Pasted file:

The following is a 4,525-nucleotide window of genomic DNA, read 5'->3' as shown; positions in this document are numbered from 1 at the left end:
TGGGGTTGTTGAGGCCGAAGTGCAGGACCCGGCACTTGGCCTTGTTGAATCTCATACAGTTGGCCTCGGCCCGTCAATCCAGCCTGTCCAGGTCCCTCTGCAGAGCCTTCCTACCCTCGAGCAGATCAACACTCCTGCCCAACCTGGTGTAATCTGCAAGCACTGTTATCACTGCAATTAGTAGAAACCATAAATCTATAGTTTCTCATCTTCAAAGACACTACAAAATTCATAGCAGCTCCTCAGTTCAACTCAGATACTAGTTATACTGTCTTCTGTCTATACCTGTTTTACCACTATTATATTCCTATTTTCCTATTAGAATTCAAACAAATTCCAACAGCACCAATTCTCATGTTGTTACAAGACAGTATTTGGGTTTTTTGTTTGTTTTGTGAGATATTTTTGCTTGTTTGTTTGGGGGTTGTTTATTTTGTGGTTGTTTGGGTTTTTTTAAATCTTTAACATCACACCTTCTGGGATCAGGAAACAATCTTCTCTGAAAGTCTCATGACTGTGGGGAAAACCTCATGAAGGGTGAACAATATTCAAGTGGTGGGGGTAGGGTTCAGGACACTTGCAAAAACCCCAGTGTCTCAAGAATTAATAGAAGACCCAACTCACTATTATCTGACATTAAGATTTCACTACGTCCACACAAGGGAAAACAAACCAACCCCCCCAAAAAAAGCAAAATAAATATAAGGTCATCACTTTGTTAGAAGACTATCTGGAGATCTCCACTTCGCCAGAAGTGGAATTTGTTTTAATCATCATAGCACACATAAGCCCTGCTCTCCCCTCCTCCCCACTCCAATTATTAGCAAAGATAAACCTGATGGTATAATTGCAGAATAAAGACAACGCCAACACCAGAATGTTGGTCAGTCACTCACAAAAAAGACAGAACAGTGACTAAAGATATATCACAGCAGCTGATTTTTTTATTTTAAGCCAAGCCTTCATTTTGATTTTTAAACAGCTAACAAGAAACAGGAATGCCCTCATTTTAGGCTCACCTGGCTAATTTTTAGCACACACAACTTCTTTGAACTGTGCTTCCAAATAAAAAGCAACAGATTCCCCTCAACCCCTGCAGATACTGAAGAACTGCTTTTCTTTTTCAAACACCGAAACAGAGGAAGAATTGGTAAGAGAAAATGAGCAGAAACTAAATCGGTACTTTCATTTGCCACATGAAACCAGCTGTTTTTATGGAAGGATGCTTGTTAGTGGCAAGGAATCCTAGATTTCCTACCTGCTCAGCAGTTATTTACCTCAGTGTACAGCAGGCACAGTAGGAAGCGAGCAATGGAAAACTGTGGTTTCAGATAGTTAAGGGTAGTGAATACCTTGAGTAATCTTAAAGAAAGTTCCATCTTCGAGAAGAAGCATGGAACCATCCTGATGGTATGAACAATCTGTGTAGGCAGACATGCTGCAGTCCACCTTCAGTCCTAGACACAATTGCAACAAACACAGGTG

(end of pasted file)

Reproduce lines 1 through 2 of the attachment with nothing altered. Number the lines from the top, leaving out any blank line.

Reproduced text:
The following is a 4,525-nucleotide window of genomic DNA, read 5'->3' as shown; positions in this document are numbered from 1 at the left end:
TGGGGTTGTTGAGGCCGAAGTGCAGGACCCGGCACTTGGCCTTGTTGAATCTCATACAGTTGGCCTCGGCCCGTCAATCCAGCCTGTCCAGGTCCCTCTGCAGAGCCTTCCTACCCTCGAGCAGATCAACACTCCTGCCCAACCTGGTGTAATCTGCAAGCACTGTTATCACTGCAATTAGTAGAAACCATAAATCTATAGTTTCTCATCTTCAAAGACACTACAAAATTCATAGCAGCTCCTCAGTTCAACTCAGATACTAGTTATACTGTCTTCTGTCTATACCTGTTTTACCACTATTATATTCCTATTTTCCTATTAGAATTCAAACAAATTCCAACAGCACCAATTCTCATGTTGTTACAAGACAGTATTTGGGTTTTTTGTTTGTTTTGTGAGATATTTTTGCTTGTTTGTTTGGGGGTTGTTTATTTTGTGGTTGTTTGGGTTTTTTTAAATCTTTAACATCACACCTTCTGGGATCAGGAAACAATCTTCTCTGAAAGTCTCATGACTGTGGGGAAAACCTCATGAAGGGTGAACAATATTCAAGTGGTGGGGGTAGGGTTCAGGACACTTGCAAAAACCCCAGTGTCTCAAGAATTAATAGAAGACCCAACTCACTATTATCTGACATTAAGATTTCACTACGTCCACACAAGGGAAAACAAACCAACCCCCCCAAAAAAAGCAAAATAAATATAAGGTCATCACTTTGTTAGAAGACTATCTGGAGATCTCCACTTCGCCAGAAGTGGAATTTGTTTTAATCATCATAGCACACATAAGCCCTGCTCTCCCCTCCTCCCCACTCCAATTATTAGCAAAGATAAACCTGATGGTATAATTGCAGAATAAAGACAACGCCAACACCAGAATGTTGGTCAGTCACTCACAAAAAAGACAGAACAGTGACTAAAGATATATCACAGCAGCTGATTTTTTTATTTTAAGCCAAGCCTTCATTTTGATTTTTAAACAGCTAACAAGAAACAGGAATGCCCTCATTTTAGGCTCACCTGGCTAATTTTTAGCACACACAACTTCTTTGAACTGTGCTTCCAAATAAAAAGCAACAGATTCCCCTCAACCCCTGCAGATACTGAAGAACTGCTTTTCTTTTTCAAACACCGAAACAGAGGAAGAATTGGTAAGAGAAAATGAGCAGAAACTAAATCGGTACTTTCATTTGCCACATGAAACCAGCTGTTTTTATGGAAGGATGCTTGTTAGTGGCAAGGAATCCTAGATTTCCTACCTGCTCAGCAGTTATTTACCTCAGTGTACAGCAGGCACAGTAGGAAGCGAGCAATGGAAAACTGTGGTTTCAGATAGTTAAGGGTAGTGAATACCTTGAGTAATCTTAAAGAAAGTTCCATCTTCGAGAAGAAGCATGGAACCATCCTGATGGTATGAACAATCTGTGTAGGCAGACATGCTGCAGTCCACCTTCAGTCCTAGACACAATTGCAACAAACACAGGTG